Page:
Hammond Museum & Japanese Stroll Garden
Japan is a country of great beauty
with mountains, lakes, forest, islands, rivers, waterfalls
and seashores. From the earliest times the Japanese
people have revered the beauties of their natural surroundings.
Their gardens are recreations of natural scenes where
defective features of nature were eliminated and fair
features alone were selected and woven into a canvas
according to the designer's idea of beauty.
Originating in Korea and China, Sixth
Century Japanese gardens were landscape gardens which
adorned palaces and mansions of the nobility, as well
as temples and shrines. Thirteenth and Fourteenth Century
Buddhist priests of the Zen sect created more reposeful
and substantial gardens of stones, water and evergreens
which changed little throughout the four seasons.
Miniature scenic gems were connected
by garden paths leading to ceremonial teahouses. Variety
was sought for pleasure and contemplation, but at the
same time design focused on the entire garden as an
artistic production, characterized by unity and harmony.
In making of paths, the selection and arrangement of
stepping-stones and stone pavement, artistic effect
suited to the location was always kept in view, and
ponds, hills, streams and waterfalls all had to be so
disposed as to present an equally appealing effect from
whatever point they might be viewed. The idea was to
arrest strollers on their way, make them slow down so
they could appreciate an especially fine array of trees
or a particular flower. Sometimes a partially blocked
view of something ahead was used to beckon the strollers
along. At other times "borrowed scenery" (shakkei)
was used, perceptually enlarging the garden size by
the inclusion of a view outside the garden.
Westerners are accustomed to the concept
that the Garden as a whole is a metaphor - the garden
as Eden, for example. Even Voltaire exhorted his 18th-century
audience, "Cultivate your own garden!" he
was obviously not referring to a vegetable patch or
perennial border, he was referring to gardens metaphorically.
Japanese gardening techniques take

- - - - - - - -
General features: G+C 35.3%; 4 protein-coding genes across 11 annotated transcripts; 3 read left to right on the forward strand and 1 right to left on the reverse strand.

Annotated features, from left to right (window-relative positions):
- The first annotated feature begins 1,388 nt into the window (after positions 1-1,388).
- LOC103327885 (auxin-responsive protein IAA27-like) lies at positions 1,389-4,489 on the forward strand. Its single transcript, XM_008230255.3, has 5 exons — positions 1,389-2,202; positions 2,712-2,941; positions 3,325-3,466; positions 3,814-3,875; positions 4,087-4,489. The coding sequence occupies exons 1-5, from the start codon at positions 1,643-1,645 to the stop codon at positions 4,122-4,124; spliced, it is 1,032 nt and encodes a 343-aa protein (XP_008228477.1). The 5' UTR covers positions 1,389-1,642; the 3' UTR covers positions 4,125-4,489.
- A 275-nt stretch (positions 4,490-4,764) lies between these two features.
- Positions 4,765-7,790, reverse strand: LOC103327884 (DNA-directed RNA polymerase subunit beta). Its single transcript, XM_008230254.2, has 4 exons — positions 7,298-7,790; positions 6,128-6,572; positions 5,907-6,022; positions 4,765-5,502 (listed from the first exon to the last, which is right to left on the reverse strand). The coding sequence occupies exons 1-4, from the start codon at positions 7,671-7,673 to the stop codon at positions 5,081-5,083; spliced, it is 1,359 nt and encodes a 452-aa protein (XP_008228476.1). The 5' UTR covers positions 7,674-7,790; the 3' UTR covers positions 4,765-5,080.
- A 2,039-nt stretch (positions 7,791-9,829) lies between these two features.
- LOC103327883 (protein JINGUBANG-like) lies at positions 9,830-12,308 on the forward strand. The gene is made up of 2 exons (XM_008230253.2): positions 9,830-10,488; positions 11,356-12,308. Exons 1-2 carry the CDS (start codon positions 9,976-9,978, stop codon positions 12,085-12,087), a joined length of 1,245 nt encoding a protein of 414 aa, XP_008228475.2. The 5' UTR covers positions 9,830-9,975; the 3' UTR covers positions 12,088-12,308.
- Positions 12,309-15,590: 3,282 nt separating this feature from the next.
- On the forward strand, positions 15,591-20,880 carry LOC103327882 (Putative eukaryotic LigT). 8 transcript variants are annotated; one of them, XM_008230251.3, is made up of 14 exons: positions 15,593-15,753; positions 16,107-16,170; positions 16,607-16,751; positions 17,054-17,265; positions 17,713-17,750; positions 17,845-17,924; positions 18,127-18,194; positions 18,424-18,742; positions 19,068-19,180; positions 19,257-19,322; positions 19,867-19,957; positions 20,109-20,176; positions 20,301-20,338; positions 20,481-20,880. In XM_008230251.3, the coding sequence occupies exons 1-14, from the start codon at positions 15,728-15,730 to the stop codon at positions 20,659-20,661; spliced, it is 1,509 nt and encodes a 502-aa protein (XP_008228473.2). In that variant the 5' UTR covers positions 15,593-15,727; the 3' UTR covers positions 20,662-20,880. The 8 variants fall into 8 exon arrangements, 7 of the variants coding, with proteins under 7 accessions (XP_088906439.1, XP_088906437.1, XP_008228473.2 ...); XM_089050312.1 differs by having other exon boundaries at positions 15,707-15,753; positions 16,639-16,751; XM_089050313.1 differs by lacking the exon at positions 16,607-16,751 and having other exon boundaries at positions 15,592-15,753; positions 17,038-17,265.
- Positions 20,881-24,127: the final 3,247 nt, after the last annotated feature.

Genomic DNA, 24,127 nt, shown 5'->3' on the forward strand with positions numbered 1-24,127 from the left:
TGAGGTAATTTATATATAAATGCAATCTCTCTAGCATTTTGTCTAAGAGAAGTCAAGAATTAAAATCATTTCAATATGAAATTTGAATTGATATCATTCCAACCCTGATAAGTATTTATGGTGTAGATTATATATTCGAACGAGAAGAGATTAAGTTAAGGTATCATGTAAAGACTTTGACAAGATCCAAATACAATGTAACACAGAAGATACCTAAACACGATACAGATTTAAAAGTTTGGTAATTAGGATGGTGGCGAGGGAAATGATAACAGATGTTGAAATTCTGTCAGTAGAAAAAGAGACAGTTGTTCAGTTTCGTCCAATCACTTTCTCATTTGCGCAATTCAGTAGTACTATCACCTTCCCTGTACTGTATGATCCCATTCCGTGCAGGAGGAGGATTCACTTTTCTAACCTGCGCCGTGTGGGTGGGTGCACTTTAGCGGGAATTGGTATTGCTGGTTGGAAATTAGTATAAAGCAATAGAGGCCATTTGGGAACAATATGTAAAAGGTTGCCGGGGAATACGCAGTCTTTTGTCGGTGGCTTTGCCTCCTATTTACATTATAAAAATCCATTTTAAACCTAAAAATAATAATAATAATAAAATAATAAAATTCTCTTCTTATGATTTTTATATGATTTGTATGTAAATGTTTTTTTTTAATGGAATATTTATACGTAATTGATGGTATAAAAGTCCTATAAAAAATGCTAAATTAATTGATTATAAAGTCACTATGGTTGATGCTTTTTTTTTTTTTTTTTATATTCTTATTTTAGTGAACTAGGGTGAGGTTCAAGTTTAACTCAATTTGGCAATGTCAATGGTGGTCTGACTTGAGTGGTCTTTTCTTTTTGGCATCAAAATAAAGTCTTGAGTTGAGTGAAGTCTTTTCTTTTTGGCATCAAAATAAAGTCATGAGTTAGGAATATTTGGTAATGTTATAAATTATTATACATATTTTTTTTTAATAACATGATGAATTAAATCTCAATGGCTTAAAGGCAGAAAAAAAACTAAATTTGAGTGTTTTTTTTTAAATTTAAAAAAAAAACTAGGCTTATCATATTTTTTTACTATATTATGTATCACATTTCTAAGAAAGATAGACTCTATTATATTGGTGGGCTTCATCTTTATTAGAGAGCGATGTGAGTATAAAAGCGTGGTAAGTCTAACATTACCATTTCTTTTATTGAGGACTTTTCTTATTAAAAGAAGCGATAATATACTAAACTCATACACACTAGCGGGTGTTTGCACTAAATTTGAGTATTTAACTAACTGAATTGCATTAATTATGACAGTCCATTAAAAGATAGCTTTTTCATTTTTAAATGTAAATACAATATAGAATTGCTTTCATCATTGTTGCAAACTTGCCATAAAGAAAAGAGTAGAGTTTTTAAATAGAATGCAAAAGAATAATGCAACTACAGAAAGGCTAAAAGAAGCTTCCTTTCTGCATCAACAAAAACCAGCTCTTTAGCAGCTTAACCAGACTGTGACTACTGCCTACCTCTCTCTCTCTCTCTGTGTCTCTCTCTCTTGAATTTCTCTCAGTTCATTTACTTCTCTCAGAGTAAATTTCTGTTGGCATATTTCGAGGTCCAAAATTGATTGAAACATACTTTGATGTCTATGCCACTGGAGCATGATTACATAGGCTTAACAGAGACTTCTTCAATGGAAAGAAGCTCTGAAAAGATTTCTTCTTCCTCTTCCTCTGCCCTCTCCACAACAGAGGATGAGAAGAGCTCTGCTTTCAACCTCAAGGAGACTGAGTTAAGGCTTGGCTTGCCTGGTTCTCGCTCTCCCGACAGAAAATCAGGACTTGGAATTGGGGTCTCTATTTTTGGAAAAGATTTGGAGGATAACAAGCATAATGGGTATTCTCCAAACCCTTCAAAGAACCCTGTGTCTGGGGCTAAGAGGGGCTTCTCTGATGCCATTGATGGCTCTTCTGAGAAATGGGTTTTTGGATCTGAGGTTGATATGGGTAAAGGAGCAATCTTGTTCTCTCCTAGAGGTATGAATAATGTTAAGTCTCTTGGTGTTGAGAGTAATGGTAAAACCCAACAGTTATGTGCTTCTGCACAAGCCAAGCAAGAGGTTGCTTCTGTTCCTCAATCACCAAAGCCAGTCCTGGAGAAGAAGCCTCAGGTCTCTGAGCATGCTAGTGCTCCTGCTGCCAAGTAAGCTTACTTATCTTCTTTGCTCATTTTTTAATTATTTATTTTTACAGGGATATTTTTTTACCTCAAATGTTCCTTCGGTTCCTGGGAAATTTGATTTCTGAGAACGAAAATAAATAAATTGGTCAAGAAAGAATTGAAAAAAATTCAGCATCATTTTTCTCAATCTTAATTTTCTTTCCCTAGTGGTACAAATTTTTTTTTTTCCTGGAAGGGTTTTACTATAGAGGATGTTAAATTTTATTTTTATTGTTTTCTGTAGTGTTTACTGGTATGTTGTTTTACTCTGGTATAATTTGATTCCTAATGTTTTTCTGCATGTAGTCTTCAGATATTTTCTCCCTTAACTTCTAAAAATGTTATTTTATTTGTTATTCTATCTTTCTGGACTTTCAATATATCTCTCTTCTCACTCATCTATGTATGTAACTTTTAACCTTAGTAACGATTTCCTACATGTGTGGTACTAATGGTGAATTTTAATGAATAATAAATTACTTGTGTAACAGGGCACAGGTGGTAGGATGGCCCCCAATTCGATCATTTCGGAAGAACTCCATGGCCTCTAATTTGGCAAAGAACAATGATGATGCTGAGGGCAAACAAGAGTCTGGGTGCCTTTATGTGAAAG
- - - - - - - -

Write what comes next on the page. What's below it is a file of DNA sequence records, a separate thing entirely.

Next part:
this idea much further. Not only is the garden as a
whole a microcosm of the world but each path, indeed
each rock that makes up the path, is a metaphor for
something else. The concept that individual components
of the garden symbolize different ideas is strictly
an Eastern notion. In Japan, the iconography is so well
known that modern designers will often "quote"
famous gardens of the past knowing that visitors will
understand the reference.
The Japanese garden invites contemplation:
every design element is carefully planned to give structure
to an idea. The rocks, sand, water and plants create
a microcosmic universe in which the whole is more than
the sum of its parts.
In designing this garden, Natalie
Hays Hammond borrowed the basic principles and ideas
of the Stroll Garden incorporating indigenous plantings
with popular and rare Japanese and Chinese specimens,
as exposure to wind and severe winters would permit.
"As people often travel to escape
routine problems and obligations, or to escape themselves,
so should they find peace in an unhurried journey through
a stroll garden."
"To please the eye. there are
the textures of stone scrolled with the delicate designs
of lichen, the patterns of tree trunks and clusters
of foliage, the play of light and shadow," the
varying shades of green as well as the seasonal colors
of great beauty. "To please the ear, there are
the songs of native birds, the hum of insects the chorale
of frogs... the occasional splash of carp in the lake,
"the crunch of pebbles underfoot, the whisper of
wind through the pines. "To please the sense of
scent, there are dry pine needles in the sun, the fragrance
of flowering shrubs, a breeze through mimosa or the
pungency of loam after a night rain."